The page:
By Ken Bradbury
Just between you and me and the other 3 million people who read The Source, this business of aging really stinks. Just this week I was in the midst of making ponderous decisions in the County Market deli … General Tso’s nuggets or the five-cheese casserole? Standing there, taking in the mixed aroma of bread pudding, chicken livers and Swiss steak, a fellow came up to me with that dreaded phrase, “You don’t know me, do you?” I’ve long ago quit fighting that losing battle and these days I simply say, “You’ve got to help me.” He responded, “I was in your first 7th grade class.” Here’s where I had to stop, ignore the bread pudding, and simply gulp. This “kid” had gray hair! How could any former student of mine have gray hair? That’s when I started running through a mental list of that Triopia 7th grade class of 1971 and I realized that most of them now have gray hair, that is, those who still have their hair.
This business of aging really stinks.
In some previous column I mentioned the angst I felt when for the first time I went through the drive-up of the local Hardees, ordered coffee and the attendant over the speaker said, “That’ll be one senior coffee?” He hadn’t even seen my face! He was just going by my voice. I’m telling you, it stinks. And this topped only by the hibachi chef at the local Fujiyama restaurant who always calls me “Grandpa.” Is that supposed to be endearing? Well, it’s not. It stinks.
I love family gatherings because I love my family … every irritating one of them. But I miss the days when we’d spend Thanksgiving and Christmas talking about our favorite movies, the mean tricks we used to pull when we were kids, where the nephews and nieces were going to college, and how much we like espresso bars and sushi. The conversation at our current family reunions centers around CT scans, bad hips, and the best over-the-counter pain medication.
We all realize that our definition of “old” changes in direct proportion to the number of wrinkles and patches of bald scalp. I swear on my grandmother’s corset that when I was young, people my current age were considered old; while today, I wouldn’t dream of applying such a label to my lithe physique and handsome profile. Okay, that may be taking things a bit too far, but darn it, I couldn’t be as old as my grandfather was when he was the age I am now. Could I? This business of aging really stinks.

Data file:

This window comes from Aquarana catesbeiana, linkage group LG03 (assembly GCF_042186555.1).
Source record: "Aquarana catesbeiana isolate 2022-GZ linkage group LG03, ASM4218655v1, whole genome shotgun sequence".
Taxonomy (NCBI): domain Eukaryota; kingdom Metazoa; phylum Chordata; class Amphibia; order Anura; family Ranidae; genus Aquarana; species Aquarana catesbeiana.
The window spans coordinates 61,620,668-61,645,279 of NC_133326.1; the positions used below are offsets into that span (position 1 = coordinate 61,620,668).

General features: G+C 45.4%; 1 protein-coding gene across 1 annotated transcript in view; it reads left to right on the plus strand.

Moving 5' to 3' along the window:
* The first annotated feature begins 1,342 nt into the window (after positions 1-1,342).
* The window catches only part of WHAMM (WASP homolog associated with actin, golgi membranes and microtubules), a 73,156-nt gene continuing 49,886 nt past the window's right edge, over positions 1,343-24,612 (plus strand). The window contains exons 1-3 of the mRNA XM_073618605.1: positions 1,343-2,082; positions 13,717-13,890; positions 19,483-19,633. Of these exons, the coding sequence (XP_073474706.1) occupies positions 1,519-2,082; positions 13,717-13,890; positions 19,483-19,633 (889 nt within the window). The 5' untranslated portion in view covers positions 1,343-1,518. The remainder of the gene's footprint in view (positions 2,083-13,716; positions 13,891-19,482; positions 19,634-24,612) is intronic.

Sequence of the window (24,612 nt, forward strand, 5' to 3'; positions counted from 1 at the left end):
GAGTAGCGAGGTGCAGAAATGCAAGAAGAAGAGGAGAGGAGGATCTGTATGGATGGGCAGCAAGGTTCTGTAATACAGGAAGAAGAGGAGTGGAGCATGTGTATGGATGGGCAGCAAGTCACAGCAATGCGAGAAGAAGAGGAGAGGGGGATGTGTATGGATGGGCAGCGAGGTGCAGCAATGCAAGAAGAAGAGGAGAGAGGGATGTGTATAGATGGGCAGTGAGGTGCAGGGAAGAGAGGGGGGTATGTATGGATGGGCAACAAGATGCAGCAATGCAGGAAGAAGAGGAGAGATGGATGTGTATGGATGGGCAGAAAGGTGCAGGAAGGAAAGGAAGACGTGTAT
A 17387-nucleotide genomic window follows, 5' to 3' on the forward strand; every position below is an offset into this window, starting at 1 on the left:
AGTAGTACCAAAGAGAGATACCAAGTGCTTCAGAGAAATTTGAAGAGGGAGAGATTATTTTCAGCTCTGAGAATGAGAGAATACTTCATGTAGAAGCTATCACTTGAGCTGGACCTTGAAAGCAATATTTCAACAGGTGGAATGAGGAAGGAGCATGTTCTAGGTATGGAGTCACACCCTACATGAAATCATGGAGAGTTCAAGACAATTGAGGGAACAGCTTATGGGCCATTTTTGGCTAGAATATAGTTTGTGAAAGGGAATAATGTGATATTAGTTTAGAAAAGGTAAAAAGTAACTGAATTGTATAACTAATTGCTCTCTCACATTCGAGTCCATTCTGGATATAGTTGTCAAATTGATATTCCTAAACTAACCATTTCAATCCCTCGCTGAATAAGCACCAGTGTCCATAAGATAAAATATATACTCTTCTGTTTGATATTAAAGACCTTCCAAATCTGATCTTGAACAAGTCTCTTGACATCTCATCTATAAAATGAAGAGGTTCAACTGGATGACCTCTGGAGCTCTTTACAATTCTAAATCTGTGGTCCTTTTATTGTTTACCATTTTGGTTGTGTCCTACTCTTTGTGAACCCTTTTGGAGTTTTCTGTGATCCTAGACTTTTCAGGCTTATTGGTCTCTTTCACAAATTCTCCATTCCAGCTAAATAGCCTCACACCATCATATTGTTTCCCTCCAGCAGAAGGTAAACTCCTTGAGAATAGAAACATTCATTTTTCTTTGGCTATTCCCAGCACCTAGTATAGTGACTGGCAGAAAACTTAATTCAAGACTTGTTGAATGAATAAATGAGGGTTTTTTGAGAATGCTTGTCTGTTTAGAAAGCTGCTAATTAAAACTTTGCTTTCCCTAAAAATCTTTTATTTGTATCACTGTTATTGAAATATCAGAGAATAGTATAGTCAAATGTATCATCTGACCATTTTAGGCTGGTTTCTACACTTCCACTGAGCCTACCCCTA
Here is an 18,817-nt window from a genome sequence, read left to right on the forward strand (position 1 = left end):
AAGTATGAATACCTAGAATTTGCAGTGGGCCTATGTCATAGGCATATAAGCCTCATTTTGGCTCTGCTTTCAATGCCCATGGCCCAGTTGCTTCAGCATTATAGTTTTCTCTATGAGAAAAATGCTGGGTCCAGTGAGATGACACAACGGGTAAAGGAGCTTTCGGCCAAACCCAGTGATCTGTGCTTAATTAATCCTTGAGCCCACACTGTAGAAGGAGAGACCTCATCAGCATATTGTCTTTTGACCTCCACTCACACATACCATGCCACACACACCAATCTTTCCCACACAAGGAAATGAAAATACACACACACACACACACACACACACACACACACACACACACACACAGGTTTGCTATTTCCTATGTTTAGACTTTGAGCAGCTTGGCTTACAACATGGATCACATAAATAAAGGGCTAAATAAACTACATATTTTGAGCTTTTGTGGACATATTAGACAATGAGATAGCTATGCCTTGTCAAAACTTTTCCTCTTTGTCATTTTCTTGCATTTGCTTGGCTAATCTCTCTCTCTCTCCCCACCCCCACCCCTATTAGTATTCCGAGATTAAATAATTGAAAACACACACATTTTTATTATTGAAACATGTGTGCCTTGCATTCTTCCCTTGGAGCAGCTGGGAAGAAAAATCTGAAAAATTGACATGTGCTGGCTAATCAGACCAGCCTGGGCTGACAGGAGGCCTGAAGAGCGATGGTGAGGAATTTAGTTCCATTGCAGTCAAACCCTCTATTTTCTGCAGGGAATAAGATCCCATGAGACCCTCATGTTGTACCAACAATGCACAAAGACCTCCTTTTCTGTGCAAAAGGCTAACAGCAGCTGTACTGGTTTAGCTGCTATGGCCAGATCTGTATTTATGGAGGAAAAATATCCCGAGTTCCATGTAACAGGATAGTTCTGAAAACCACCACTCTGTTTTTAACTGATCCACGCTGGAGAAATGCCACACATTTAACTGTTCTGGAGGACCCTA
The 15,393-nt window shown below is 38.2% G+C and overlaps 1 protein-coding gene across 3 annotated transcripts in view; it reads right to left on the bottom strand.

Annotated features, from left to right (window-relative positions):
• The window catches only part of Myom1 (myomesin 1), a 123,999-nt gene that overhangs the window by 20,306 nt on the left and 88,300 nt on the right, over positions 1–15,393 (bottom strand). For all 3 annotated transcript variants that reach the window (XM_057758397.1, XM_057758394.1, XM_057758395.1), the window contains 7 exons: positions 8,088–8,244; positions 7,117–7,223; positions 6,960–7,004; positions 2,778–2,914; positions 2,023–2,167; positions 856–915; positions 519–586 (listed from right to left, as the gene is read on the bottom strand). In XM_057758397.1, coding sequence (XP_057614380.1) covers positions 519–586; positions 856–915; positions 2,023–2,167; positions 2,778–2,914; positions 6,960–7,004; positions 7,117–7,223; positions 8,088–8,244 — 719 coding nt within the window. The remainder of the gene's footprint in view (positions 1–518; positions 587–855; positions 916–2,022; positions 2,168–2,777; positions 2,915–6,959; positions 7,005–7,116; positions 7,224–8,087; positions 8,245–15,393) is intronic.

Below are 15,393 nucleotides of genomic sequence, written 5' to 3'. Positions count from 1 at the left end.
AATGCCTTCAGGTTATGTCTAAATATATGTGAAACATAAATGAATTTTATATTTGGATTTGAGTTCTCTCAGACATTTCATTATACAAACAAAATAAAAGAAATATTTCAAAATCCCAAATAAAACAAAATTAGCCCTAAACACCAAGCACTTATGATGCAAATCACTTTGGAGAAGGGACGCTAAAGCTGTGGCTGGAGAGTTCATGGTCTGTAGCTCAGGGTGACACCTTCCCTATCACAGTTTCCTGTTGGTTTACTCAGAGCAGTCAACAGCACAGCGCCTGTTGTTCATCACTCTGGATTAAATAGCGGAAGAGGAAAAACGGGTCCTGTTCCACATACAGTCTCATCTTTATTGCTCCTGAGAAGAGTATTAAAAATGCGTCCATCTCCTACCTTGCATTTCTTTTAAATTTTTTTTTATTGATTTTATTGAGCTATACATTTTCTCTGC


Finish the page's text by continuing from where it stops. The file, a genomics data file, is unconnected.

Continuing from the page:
One remedy to the aging process that I’ve found helpful is to purposely avoid “the waddle.” I mean no offense to anyone with joint or muscle problems, but I always swore that I would never waddle when I walked. Believe me, I often feel like waddling and it often hurts to not waddle; but I’ll resist it as long as my waddler will allow.
Okay, you can leave your car in the “seniors only” parking spaces, get cool discounts on hotels and a few pennies off on your meals. Those are good things, I guess. And the AARP magazine is one of the most helpful periodicals that comes into my home. My students rush off to pick things up when I drop them, but I’ve never put them to the true test and dropped my teeth. There are perks. But given the choice I’d rather go back to parking with the common people, paying full price at Motel 6, ponying up for a hamburger, and chewing with teeth that didn’t toss themselves onto the plate at the mere sight of corn on the cob.
Having a child of your former student in class ages you enough, but when you have a grandchild sign up it really makes your back start to ache. It’s happened to me numerous times now and I just assume that their mothers had given birth at the age of five. The very words, “Grandpa told me you used to …,” makes me involuntarily grab for the Ben Gay.
Yeah, yeah … I know that aging is preferable to the alternative but darn, we just don’t have this end of life figured out. There’s a world of science and medicine out there ready to come to the aid of any prenatal or infant problems, but when it comes to the caboose of life’s train, we’re still looking for the conductor. No one has written the definitive book on how to age gracefully. Many of us wake up in the morning, look down at our aging body and say, “Okay boys, now we can do this. We’ve got to work together. One leg at a time. Ready? Let’s see what’s working today.”
Mother Nature is a wonder, Uncle Sam is honorable, but Father Time is just a jerk.